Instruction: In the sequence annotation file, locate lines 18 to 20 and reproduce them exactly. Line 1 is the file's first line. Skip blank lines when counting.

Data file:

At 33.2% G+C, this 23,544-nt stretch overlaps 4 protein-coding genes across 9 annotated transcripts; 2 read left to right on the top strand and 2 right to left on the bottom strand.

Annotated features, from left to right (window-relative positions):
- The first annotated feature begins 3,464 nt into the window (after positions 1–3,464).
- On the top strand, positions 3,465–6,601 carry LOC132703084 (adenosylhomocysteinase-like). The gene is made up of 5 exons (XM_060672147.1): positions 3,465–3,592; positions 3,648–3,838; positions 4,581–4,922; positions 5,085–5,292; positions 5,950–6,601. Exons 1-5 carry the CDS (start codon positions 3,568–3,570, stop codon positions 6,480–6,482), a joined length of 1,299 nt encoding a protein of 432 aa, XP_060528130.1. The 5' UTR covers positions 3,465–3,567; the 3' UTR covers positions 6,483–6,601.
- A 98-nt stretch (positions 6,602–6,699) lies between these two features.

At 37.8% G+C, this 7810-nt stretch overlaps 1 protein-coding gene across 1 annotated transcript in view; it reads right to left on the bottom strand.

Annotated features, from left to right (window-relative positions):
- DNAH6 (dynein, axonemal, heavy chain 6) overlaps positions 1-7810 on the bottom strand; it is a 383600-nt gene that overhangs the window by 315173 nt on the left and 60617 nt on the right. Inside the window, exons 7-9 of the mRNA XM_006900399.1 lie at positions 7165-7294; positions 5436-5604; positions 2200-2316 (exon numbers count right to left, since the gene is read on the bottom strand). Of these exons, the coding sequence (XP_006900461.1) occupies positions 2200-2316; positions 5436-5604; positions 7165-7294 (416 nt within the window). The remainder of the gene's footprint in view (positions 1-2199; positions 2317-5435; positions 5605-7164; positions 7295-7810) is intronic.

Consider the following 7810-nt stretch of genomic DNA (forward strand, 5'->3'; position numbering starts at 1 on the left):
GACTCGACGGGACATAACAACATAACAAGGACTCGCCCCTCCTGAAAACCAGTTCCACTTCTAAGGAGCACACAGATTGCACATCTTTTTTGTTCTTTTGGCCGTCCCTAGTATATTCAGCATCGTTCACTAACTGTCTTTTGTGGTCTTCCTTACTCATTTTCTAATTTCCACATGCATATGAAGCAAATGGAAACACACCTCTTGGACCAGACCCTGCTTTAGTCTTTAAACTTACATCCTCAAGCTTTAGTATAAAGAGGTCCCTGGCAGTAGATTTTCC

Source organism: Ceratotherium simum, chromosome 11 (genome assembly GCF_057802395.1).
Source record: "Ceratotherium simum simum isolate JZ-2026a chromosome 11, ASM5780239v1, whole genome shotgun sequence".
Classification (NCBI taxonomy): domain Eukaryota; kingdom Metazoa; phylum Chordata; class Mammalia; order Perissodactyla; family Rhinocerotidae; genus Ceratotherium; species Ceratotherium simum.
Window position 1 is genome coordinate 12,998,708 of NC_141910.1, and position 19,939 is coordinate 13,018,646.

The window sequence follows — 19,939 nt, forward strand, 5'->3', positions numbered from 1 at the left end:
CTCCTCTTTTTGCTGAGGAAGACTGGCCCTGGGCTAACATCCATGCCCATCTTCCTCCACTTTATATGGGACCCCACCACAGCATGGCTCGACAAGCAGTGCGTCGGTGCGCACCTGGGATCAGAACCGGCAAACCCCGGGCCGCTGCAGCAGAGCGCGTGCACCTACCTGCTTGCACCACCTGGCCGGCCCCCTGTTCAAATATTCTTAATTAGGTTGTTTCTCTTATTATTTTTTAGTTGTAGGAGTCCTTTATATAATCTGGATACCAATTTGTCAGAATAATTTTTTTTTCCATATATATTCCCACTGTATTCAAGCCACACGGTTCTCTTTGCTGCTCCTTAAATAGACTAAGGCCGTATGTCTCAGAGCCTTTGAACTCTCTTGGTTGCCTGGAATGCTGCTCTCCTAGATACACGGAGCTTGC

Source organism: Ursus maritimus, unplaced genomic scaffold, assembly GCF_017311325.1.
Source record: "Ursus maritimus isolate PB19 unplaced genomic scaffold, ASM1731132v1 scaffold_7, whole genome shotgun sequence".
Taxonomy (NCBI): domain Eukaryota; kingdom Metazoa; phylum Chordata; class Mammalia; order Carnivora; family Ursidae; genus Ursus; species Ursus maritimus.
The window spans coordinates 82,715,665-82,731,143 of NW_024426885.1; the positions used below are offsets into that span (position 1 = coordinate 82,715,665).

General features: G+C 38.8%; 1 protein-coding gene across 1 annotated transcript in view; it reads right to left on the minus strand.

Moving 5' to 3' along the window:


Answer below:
Source record: "Ursus maritimus isolate PB19 unplaced genomic scaffold, ASM1731132v1 scaffold_7, whole genome shotgun sequence".
Taxonomy (NCBI): domain Eukaryota; kingdom Metazoa; phylum Chordata; class Mammalia; order Carnivora; family Ursidae; genus Ursus; species Ursus maritimus.
The window spans coordinates 82,715,665-82,731,143 of NW_024426885.1; the positions used below are offsets into that span (position 1 = coordinate 82,715,665).